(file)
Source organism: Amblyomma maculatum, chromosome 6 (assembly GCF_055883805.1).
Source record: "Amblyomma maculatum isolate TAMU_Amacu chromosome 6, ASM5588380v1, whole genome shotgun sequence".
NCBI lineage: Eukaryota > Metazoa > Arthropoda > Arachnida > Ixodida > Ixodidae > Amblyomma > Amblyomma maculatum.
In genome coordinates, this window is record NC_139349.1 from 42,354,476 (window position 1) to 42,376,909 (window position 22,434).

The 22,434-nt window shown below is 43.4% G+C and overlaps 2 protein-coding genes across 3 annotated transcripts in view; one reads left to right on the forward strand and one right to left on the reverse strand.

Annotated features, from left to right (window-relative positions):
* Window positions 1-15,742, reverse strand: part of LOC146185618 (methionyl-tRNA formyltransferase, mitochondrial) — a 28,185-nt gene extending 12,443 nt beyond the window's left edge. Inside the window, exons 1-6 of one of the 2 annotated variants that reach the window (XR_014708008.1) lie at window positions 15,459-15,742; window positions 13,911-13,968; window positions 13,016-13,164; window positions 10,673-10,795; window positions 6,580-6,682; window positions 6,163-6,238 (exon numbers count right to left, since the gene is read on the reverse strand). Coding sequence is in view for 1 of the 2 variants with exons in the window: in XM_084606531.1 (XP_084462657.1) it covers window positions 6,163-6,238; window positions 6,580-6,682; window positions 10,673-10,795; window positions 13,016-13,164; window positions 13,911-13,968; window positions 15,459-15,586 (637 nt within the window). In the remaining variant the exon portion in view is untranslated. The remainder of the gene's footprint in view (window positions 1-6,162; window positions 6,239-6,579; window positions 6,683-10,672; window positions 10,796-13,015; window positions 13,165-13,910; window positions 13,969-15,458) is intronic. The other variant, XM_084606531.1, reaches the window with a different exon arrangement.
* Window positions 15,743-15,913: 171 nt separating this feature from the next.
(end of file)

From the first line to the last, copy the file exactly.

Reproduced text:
Source organism: Amblyomma maculatum, chromosome 6 (assembly GCF_055883805.1).
Source record: "Amblyomma maculatum isolate TAMU_Amacu chromosome 6, ASM5588380v1, whole genome shotgun sequence".
NCBI lineage: Eukaryota > Metazoa > Arthropoda > Arachnida > Ixodida > Ixodidae > Amblyomma > Amblyomma maculatum.
In genome coordinates, this window is record NC_139349.1 from 42,354,476 (window position 1) to 42,376,909 (window position 22,434).

The 22,434-nt window shown below is 43.4% G+C and overlaps 2 protein-coding genes across 3 annotated transcripts in view; one reads left to right on the forward strand and one right to left on the reverse strand.

Annotated features, from left to right (window-relative positions):
* Window positions 1-15,742, reverse strand: part of LOC146185618 (methionyl-tRNA formyltransferase, mitochondrial) — a 28,185-nt gene extending 12,443 nt beyond the window's left edge. Inside the window, exons 1-6 of one of the 2 annotated variants that reach the window (XR_014708008.1) lie at window positions 15,459-15,742; window positions 13,911-13,968; window positions 13,016-13,164; window positions 10,673-10,795; window positions 6,580-6,682; window positions 6,163-6,238 (exon numbers count right to left, since the gene is read on the reverse strand). Coding sequence is in view for 1 of the 2 variants with exons in the window: in XM_084606531.1 (XP_084462657.1) it covers window positions 6,163-6,238; window positions 6,580-6,682; window positions 10,673-10,795; window positions 13,016-13,164; window positions 13,911-13,968; window positions 15,459-15,586 (637 nt within the window). In the remaining variant the exon portion in view is untranslated. The remainder of the gene's footprint in view (window positions 1-6,162; window positions 6,239-6,579; window positions 6,683-10,672; window positions 10,796-13,015; window positions 13,165-13,910; window positions 13,969-15,458) is intronic. The other variant, XM_084606531.1, reaches the window with a different exon arrangement.
* Window positions 15,743-15,913: 171 nt separating this feature from the next.